Dagomar Degroot Dagomar Degroot is an environmental historian who bridges disciplines to investigate how people confront changes in the natural world. He has written a book, currently in peer review, that furnishes the first detailed analysis of relationships between climate change and the "Golden Age" of the Dutch Republic. His ongoing projects trace the human consequences of 17th century Arctic cooling; investigate connections between climate change and early modern conflict; and identify how people have responded to environmental changes in space. Degroot is the founder of, a website that attracts more than 100,000 viewers annually, and the co-founder of Climate History Network, an organization with more than 150 multidisciplinary members. In this lecture, Degroot examines whether climatic changes during the "Little Ice Age" from 1450 to 1850 led to more societal conflict. Read more and register at
Thursday, February 11, 2016

M. Sanjayan
7 p.m., Archie M. Griffin Ballroom, Ohio Union, 1739 N. High St.
Sponsored by Environmental Professionals Network

M. Sanjayan M. Sanjayan is a leading global conservation scientist, writer and an Emmy-nominated news contributor focused on the role of conservation in improving human well-being, wildlife and the environment. He serves on Conservation International's senior leadership team as executive vice president and senior scientist. Previously he was the senior scientist for The Nature Conservancy. His scientific work has been published in journals including Science, Nature, and Conservation Biology. He is a Catto Fellow at the Aspen Institute. With remarks on " Central Ohio's Contributions to Protecting Earth's Environments and Peoples" by Tom Stalf, CEO of the Columbus Zoo and Aquarium. The event is free but registration is required.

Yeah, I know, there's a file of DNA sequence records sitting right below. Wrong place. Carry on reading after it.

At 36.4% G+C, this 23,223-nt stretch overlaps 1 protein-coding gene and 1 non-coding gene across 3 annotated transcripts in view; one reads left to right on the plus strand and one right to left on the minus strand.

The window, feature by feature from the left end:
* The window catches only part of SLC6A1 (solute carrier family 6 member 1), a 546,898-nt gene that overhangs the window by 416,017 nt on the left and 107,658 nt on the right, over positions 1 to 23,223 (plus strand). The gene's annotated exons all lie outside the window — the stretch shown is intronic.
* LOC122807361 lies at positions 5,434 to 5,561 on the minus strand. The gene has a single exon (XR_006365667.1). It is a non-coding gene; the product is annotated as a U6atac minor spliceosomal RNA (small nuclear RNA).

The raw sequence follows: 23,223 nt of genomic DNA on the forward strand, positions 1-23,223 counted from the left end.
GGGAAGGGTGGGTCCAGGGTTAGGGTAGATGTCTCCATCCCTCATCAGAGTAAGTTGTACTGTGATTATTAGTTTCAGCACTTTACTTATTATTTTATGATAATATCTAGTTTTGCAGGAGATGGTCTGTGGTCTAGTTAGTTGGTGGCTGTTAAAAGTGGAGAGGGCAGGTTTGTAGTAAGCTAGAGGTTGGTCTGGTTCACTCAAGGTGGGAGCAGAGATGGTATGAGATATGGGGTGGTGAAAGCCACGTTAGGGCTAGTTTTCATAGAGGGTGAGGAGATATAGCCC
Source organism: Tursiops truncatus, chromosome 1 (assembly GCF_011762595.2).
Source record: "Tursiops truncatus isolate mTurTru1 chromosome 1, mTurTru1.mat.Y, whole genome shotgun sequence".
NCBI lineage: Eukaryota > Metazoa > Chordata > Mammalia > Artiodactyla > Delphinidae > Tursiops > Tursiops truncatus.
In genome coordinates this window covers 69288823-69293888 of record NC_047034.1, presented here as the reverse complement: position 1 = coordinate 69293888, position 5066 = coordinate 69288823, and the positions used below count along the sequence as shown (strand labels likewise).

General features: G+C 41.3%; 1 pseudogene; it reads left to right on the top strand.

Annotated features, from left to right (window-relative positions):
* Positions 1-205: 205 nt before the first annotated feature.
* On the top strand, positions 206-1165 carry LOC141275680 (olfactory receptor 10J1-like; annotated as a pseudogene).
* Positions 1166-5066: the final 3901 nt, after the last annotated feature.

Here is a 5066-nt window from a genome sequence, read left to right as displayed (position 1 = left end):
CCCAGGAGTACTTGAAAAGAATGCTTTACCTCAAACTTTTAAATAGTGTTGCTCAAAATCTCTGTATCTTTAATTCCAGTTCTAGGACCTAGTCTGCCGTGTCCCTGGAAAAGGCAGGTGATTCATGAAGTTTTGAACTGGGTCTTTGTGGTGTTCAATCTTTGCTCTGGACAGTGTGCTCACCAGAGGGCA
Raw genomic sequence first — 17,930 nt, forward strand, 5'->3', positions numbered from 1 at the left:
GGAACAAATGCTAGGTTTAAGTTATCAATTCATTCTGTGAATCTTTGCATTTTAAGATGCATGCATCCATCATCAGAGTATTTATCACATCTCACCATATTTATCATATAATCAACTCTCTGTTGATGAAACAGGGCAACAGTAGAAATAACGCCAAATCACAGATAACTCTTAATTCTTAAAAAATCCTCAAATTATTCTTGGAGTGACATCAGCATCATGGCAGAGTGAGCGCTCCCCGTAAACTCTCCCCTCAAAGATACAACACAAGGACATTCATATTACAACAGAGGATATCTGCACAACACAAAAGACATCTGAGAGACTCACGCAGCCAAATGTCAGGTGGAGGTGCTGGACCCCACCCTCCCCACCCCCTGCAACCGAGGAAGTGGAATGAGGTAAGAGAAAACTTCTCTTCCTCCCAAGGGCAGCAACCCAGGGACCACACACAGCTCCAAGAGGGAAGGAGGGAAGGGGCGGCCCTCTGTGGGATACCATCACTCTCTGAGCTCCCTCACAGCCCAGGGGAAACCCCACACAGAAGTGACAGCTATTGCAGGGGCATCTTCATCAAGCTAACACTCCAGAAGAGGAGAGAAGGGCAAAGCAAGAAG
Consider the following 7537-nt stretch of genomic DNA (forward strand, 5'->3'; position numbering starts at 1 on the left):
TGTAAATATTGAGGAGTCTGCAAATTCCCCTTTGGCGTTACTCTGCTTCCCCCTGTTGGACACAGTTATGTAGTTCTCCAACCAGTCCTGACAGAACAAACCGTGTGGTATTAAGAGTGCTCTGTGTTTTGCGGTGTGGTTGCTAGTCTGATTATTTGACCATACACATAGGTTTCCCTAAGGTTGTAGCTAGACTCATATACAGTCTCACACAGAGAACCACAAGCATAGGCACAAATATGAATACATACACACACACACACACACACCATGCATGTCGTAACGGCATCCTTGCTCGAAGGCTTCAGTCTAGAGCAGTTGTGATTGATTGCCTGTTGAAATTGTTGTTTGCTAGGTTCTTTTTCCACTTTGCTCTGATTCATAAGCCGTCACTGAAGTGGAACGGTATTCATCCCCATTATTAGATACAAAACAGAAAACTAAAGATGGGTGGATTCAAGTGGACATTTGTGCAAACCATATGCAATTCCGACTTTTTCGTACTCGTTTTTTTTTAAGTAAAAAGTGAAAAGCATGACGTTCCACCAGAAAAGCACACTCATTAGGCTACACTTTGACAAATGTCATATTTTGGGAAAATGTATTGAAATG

Other News
'Origins' examines 'incomplete peace' in Northern Ireland

Origins has published its new article: "  Treating the Symptoms: Northern Ireland's Incomplete Peace," by Jeffrey William Lewis.

The 1998 "Good Friday Agreement" was a breakthrough in the Northern Ireland peace process. Holding for nearly 20 years, it has brought a measure of stability and tranquility to an area wracked by Protestant-Catholic violence for decades. 

But as historian Jeffrey Lewis observes, the Good Friday Agreement only treated the symptoms of the conflict and did not redress its underlying causes. Examining the history of the sectarian divisions in Northern Ireland, he asks whether treating symptoms is sufficient to bring a lasting peace. The whole article can be found at

About Origins: Origins: Current Events in Historical Perspective is a monthly ad-free magazine that features top scholars on today's most pressing topics. Published by The Ohio State History Department, its authors include National Book Award winners and world-renowned scholars. You can also explore reviews of popular history books on the Origins website as well as the new monthly feature Milestones.
CURA offers graduate student travel grants

The Center for Urban and Regional Analysis provides $1,000 grants for conference travel to five graduate students per semester from any department to attend major specialized conferences related to urban and regional analysis. In line with CURA's multi-disciplinary and multi-collegiate approach, we strive to award funds to students from a diversity of fields within Ohio State. The deadline for Spring 2016 applications is Friday, February 19. Read more